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In Utero B Cell Responses to Plasmodium falciparum and Risk of Malaria during the First Year of Life.
|Title:||In Utero B Cell Responses to Plasmodium falciparum and Risk of Malaria during the First Year of Life.|
|Authors:||Tassi Yunga, Samuel|
|Contributors:||Biomedical Sciences (Tropical Medicine) (department)|
|Date Issued:||May 2017|
|Publisher:||University of Hawaiʻi at Mānoa|
|Abstract:||The fetal origin of disease hypothesis asserts that childhood predisposition to disease can be conditioned by intrauterine factors which, thus far, have not been well characterized. In malaria-endemic areas, fetuses of women infected with the malaria parasite Plasmodium falciparum (Pf) can be exposed to Pf antigens in utero during the second and third trimesters of gestation. The present dissertation comprises pioneer studies investigating the timing of acquisition antibody responses to Pf antigens in utero and the influence of the amount Pf antigen to which the fetus is exposed, on susceptibility to malaria during the first year of life. Our data show that the human fetus is not immunologically hyporesponsive as specific IgM to a wide breadth of Pf antigens were made by fetal B cells as early as 22 weeks of gestation and fetal B cells were capable of class-switching from Pf IgM to Pf IgG production towards term gestation. We also demonstrated that exposure to low and not high amount of Pf antigens in utero is associated with increased susceptibility to malaria since infants born to mothers with low placental parasitemia had a significantly higher number of infections during the first year of life and shorter time to first postnatal infection compared to infants of uninfected mothers or of mothers with high placental parasitemia. In addition, the infants of low placental parasitemia mothers did not make antibodies to Pf antigens during the first postnatal infection, while infants of high placental parasitemia mothers made a recall antibody response characterized by boosting of IgG and not IgM to the Pf MSP1 antigen. The data suggest that Pf-specific memory B cells can be generated in utero but a threshold amount of Pf antigen exposure may be required. Collectively, our data confirm that prentatal factors can modify risk of malaria after birth and demonstrate that low placental parasitemia at birth is as a major predictor of increased susceptibility of infants to malaria. Therefore, malaria control interventions during pregnancy should aim to eliminate and not reduce placental Pf parasitemia.|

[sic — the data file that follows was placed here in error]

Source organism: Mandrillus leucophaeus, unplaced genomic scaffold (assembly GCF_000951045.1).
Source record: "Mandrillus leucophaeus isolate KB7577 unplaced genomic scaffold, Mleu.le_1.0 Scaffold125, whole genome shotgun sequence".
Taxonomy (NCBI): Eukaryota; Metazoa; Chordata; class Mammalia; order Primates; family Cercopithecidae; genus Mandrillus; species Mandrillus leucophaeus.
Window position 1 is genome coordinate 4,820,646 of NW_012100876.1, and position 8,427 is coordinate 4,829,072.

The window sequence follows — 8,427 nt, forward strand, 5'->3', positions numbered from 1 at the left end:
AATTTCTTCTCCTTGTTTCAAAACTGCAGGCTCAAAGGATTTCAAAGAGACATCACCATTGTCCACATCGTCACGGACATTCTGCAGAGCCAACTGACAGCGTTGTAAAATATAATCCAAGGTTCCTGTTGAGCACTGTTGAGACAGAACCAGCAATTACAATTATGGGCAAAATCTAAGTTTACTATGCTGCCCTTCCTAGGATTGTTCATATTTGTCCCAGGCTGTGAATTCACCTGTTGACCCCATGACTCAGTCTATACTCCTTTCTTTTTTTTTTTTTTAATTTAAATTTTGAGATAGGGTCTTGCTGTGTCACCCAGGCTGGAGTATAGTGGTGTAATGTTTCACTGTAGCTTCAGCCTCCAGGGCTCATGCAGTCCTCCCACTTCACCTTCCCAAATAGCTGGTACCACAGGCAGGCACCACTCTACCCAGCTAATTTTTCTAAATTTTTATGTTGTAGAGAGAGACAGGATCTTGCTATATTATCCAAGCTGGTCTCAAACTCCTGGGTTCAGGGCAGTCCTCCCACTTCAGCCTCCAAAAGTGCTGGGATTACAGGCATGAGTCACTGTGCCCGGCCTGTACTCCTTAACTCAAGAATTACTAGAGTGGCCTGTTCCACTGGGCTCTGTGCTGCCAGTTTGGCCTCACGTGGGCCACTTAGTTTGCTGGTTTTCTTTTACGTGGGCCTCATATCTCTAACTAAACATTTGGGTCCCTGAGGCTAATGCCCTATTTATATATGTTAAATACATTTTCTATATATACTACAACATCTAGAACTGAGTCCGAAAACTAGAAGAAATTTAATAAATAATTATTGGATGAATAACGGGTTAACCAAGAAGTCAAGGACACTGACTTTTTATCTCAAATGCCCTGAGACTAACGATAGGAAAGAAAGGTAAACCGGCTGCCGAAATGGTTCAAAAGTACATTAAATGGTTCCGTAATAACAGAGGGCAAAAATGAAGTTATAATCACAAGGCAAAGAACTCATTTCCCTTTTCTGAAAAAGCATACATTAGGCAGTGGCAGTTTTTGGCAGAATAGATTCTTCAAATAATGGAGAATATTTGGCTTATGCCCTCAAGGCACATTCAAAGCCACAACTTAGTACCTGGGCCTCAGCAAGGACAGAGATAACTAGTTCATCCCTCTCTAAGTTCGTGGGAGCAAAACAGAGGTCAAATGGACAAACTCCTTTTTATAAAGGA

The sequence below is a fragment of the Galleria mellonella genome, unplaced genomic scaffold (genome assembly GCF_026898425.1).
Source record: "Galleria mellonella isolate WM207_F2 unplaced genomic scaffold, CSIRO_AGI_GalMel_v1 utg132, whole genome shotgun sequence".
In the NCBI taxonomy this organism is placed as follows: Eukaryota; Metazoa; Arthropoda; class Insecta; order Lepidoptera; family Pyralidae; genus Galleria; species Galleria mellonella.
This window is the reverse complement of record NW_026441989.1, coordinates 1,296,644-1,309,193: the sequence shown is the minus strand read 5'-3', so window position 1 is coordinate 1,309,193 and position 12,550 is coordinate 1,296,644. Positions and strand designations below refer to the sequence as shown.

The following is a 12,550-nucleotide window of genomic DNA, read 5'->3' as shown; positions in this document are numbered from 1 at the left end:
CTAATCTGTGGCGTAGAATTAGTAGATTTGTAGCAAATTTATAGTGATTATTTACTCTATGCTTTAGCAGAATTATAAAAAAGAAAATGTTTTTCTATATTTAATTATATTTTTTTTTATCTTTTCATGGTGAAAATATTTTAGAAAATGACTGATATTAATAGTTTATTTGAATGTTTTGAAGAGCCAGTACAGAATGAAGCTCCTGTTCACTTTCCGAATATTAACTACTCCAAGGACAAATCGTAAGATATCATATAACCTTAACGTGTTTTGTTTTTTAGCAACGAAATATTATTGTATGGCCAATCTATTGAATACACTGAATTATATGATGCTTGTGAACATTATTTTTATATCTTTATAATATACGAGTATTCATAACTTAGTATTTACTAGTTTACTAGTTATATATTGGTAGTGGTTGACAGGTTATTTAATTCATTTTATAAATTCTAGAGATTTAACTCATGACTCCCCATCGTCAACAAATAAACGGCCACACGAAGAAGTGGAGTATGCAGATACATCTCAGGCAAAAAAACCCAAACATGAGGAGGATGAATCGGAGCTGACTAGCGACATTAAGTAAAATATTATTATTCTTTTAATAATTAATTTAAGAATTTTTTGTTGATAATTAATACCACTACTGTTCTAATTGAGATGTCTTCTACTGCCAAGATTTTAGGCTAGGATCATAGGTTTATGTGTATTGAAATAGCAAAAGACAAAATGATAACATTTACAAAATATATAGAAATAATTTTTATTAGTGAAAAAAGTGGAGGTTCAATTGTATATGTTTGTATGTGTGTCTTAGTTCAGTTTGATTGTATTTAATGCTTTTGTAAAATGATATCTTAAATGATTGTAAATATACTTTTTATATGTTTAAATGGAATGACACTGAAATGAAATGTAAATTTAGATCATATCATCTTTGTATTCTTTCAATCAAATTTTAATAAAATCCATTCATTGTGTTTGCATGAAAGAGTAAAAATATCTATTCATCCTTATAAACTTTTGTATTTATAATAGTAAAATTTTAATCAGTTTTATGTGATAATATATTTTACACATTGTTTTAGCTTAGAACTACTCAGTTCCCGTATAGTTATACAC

|Description:||Ph.D. Thesis. University of Hawaiʻi at Mānoa 2017.|
|Rights:||All UHM dissertations and theses are protected by copyright. They may be viewed from this source for any purpose, but reproduction or distribution in any format is prohibited without written permission from the copyright owner.|
|Appears in Collections:||
Ph.D. - Biomedical Sciences (Tropical Medicine)|
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